One of my favorite pieces in the history of this site is a review I wrote in 2010 of Jerry Muller's book Capitalism and the Jews. I was reminded of it this week by one of my own senators, Elizabeth Warren, a Democrat who is running for president. Warren put out an announcement this week promising to "End Wall Street's Stranglehold on Our Economy," using terms like "vampire," "sucking" and "bleeding" to describe what the financial sector is doing to the rest of America.
From my review:
The book by Mr. Muller, a professor of history at Catholic University, consists of a short introduction and four chapters. It's the first chapter, "The Long Shadow of Usury," that's the most enlightening.
"Usury was an important concept with a long shadow. It was significant because the condemnation of lending money at interest was based on the presumptive illegitimacy of all economic gain not derived from physical labor. That way of conceiving of economic activity led to a failure to recognize the role of knowledge and the evaluation of risk in economic life," he writes. "So closely was the reviled practice of usury identified with the Jews that St. Bernard of Clairvaux, the leader of the Cistercian Order, in the middle of the twelfth century referred to the taking of usury as 'Jewing'" says Mr. Muller, noting that the interest rates charged by Jews, "in keeping with the scarcity of capital in the medieval economy and the high risks incurred by Jewish moneylenders, whose loans were often canceled under public pressure, and whose assets were frequently confiscated," ranged from 33% to 60% a year.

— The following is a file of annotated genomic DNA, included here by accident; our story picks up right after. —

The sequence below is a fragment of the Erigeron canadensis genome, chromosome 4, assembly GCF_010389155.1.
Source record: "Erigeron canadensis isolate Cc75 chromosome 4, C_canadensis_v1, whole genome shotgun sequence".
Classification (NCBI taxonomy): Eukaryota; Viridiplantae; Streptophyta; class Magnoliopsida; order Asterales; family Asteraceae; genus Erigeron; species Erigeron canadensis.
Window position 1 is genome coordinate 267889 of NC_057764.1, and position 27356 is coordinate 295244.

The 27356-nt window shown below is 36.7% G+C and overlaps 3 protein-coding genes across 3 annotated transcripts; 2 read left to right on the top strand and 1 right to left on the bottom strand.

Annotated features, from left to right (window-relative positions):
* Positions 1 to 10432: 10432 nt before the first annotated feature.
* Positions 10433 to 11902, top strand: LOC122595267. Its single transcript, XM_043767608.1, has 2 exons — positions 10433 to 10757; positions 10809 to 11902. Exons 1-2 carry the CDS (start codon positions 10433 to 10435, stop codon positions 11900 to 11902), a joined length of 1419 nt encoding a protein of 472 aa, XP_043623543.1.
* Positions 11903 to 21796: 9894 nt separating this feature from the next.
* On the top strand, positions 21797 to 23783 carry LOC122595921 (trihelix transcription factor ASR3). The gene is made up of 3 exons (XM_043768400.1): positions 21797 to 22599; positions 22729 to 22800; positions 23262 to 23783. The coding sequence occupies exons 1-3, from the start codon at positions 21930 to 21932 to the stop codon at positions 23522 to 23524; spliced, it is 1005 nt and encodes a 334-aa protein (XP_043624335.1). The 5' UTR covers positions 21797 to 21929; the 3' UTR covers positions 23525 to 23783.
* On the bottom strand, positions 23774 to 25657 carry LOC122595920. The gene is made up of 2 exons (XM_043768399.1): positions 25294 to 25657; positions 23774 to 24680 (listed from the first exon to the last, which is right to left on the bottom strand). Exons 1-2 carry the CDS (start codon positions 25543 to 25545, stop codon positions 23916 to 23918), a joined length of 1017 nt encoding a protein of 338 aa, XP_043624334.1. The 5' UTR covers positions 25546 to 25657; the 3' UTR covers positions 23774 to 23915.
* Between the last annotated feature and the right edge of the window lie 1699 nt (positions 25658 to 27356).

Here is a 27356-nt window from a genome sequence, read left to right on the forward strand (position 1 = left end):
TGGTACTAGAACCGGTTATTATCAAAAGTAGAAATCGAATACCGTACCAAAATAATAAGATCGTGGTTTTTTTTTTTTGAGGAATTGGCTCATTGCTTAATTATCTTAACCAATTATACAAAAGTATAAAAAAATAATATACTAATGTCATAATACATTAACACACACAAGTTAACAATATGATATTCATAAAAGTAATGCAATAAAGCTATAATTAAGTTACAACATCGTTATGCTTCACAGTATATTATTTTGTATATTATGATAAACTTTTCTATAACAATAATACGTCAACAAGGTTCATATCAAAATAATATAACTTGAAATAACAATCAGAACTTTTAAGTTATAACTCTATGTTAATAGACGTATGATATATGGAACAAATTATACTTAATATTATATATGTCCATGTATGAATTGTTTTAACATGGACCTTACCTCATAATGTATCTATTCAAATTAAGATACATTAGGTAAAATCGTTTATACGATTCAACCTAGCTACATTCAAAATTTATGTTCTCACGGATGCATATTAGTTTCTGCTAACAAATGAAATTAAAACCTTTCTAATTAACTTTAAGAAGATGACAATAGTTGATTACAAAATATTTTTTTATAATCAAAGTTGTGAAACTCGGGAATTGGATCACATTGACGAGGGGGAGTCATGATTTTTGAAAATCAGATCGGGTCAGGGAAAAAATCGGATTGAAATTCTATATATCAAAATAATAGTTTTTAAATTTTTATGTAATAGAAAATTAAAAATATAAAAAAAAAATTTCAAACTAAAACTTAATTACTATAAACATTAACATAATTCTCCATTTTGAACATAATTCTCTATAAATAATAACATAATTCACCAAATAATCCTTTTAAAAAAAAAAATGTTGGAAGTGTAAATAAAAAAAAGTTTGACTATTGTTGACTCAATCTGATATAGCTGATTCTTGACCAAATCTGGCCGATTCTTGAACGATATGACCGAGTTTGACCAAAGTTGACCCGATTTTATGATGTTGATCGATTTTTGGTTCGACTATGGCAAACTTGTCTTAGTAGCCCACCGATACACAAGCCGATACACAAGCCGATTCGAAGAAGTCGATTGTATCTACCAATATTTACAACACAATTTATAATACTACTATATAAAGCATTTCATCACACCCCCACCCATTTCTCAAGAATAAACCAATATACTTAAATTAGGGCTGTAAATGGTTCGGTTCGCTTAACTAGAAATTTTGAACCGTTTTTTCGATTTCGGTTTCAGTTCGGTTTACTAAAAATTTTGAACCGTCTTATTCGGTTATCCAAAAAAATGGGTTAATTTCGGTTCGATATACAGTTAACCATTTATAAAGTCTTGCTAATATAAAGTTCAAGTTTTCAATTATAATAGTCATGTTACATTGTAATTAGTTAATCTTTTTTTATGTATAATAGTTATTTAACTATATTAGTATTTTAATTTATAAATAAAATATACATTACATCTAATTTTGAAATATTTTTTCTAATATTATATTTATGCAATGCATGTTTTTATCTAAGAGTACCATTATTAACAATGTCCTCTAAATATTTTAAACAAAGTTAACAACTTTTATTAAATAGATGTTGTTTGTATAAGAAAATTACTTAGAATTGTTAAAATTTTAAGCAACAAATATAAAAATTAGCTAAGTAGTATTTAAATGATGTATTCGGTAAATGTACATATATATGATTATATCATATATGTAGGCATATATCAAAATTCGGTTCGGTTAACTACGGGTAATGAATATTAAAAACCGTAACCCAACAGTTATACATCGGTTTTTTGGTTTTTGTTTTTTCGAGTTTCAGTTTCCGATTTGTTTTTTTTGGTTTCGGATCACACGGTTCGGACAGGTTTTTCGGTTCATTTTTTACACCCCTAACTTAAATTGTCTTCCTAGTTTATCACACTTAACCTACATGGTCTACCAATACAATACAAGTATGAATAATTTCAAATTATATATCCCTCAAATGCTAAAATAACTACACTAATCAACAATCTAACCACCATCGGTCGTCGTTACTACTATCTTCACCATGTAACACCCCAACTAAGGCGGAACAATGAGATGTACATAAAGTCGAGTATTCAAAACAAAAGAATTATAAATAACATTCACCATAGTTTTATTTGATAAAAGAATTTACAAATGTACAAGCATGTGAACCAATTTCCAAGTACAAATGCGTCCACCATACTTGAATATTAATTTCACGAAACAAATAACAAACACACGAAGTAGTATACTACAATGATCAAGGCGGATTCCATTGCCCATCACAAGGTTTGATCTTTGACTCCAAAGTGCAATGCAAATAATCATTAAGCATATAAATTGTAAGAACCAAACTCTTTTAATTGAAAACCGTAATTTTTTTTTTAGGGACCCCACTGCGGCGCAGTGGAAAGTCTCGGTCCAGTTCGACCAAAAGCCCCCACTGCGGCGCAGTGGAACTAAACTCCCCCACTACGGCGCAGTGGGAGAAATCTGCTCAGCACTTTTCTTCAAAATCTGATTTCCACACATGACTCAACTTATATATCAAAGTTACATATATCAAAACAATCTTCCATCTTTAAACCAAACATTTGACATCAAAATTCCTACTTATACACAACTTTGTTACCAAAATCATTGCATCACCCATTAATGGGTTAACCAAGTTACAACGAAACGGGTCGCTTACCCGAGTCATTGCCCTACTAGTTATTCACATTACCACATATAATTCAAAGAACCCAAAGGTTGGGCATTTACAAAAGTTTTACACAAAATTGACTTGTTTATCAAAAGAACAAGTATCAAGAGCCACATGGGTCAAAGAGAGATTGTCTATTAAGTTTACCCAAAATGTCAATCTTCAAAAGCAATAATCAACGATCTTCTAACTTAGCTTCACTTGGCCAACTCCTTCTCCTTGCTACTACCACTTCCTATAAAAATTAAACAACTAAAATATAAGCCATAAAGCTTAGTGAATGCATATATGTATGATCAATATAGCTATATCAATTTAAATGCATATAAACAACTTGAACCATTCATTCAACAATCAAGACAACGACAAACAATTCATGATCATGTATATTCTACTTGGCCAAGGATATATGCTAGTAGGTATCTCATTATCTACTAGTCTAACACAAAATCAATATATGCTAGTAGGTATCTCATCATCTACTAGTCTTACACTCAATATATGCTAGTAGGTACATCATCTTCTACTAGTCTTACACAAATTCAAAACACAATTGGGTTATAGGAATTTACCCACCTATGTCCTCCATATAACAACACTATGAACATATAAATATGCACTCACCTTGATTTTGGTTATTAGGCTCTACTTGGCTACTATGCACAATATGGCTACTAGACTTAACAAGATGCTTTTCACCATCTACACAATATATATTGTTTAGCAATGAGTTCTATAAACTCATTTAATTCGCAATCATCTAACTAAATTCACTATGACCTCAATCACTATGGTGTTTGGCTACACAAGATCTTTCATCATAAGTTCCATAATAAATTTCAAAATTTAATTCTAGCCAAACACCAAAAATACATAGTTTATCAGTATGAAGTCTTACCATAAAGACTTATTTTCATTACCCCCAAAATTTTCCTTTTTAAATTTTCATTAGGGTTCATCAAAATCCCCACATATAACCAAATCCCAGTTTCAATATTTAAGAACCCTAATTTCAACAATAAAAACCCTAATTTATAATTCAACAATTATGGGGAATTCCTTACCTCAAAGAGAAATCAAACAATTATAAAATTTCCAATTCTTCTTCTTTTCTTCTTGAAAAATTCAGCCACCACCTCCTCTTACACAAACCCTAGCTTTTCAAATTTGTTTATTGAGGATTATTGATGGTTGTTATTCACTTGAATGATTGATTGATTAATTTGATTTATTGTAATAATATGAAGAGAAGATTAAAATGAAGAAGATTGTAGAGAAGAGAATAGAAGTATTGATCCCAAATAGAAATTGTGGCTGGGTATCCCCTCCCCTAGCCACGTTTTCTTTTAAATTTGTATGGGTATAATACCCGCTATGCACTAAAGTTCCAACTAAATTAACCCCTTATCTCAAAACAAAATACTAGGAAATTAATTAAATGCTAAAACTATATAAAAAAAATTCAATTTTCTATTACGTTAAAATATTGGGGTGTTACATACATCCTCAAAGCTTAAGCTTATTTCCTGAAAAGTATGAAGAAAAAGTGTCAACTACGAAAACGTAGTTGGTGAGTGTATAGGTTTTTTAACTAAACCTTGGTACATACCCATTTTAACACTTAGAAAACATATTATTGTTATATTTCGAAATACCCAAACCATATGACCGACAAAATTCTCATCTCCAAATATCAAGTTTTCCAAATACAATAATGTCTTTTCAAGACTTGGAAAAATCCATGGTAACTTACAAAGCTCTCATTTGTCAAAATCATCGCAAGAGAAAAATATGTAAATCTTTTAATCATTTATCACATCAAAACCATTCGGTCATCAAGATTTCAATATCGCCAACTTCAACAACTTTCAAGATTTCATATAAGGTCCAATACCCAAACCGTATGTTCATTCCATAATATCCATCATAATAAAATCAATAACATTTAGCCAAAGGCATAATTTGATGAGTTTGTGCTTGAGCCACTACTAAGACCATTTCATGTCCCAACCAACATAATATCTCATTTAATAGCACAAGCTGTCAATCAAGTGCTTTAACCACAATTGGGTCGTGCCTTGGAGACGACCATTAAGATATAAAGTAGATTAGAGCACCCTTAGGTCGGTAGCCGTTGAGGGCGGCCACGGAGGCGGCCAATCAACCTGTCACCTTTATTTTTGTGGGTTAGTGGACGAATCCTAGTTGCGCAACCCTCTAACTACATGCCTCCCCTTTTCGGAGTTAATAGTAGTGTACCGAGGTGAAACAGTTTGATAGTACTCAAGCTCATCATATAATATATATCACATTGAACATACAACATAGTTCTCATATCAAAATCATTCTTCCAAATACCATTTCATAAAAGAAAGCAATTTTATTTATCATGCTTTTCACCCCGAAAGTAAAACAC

It was Karl Marx, who was converted to Lutheranism as a child by his parents, who managed to combine the old blood libel against the Jews with an attack on capitalism. "Capital is dead labor which, vampire-like, lives only by sucking living labor, and lives the more, the more labor it sucks," Mr. Muller quotes Marx as saying in Capital. Mr. Muller goes on, "When Lenin later referred to the necessity of eliminating capitalists because they were 'bloodsuckers,' he was merely heightening Marx's own metaphor."
It is a short leap from this to the work of the Nazi economic theorist Gottfried Feder, who, Mr. Muller writes, "distinguished between Aryan and Jewish forms of capitalism, the former industrial and creative, the latter financial and parasitic."
And a short leap from that to Warren's press release: "Wall Street's success hasn't helped the broader economy — it's come at the expense of the rest of the economy. Wall Street is looting the economy....we need to shut down the Wall Street giveaways and rein in the financial industry so it stops sucking money out of the rest of the economy...the growth of the financial sector undermines the rest of the economy by extracting money from it without producing any real value...the private equity firms are like vampires — bleeding the company dry and walking away enriched even as the company succumbs."